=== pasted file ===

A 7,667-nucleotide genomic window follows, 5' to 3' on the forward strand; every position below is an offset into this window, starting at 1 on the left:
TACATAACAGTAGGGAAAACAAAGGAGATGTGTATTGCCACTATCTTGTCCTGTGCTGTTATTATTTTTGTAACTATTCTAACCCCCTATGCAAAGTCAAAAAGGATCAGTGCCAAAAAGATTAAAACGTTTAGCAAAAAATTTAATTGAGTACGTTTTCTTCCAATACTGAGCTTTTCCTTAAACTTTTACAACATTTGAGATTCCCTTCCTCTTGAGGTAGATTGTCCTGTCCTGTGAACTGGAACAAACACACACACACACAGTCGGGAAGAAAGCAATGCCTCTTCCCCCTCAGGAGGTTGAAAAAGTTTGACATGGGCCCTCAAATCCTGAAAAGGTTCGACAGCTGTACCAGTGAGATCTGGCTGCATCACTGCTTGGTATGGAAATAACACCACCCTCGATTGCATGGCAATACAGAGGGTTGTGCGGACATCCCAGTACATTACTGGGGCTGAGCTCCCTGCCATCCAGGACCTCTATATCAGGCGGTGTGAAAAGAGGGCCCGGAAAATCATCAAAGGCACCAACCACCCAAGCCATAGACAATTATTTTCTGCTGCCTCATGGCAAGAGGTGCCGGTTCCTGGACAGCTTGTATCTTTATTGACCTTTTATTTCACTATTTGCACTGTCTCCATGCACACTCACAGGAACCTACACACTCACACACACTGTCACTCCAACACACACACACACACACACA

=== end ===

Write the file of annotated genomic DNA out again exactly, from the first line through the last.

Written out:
A 7,667-nucleotide genomic window follows, 5' to 3' on the forward strand; every position below is an offset into this window, starting at 1 on the left:
TACATAACAGTAGGGAAAACAAAGGAGATGTGTATTGCCACTATCTTGTCCTGTGCTGTTATTATTTTTGTAACTATTCTAACCCCCTATGCAAAGTCAAAAAGGATCAGTGCCAAAAAGATTAAAACGTTTAGCAAAAAATTTAATTGAGTACGTTTTCTTCCAATACTGAGCTTTTCCTTAAACTTTTACAACATTTGAGATTCCCTTCCTCTTGAGGTAGATTGTCCTGTCCTGTGAACTGGAACAAACACACACACACACAGTCGGGAAGAAAGCAATGCCTCTTCCCCCTCAGGAGGTTGAAAAAGTTTGACATGGGCCCTCAAATCCTGAAAAGGTTCGACAGCTGTACCAGTGAGATCTGGCTGCATCACTGCTTGGTATGGAAATAACACCACCCTCGATTGCATGGCAATACAGAGGGTTGTGCGGACATCCCAGTACATTACTGGGGCTGAGCTCCCTGCCATCCAGGACCTCTATATCAGGCGGTGTGAAAAGAGGGCCCGGAAAATCATCAAAGGCACCAACCACCCAAGCCATAGACAATTATTTTCTGCTGCCTCATGGCAAGAGGTGCCGGTTCCTGGACAGCTTGTATCTTTATTGACCTTTTATTTCACTATTTGCACTGTCTCCATGCACACTCACAGGAACCTACACACTCACACACACTGTCACTCCAACACACACACACACACACACA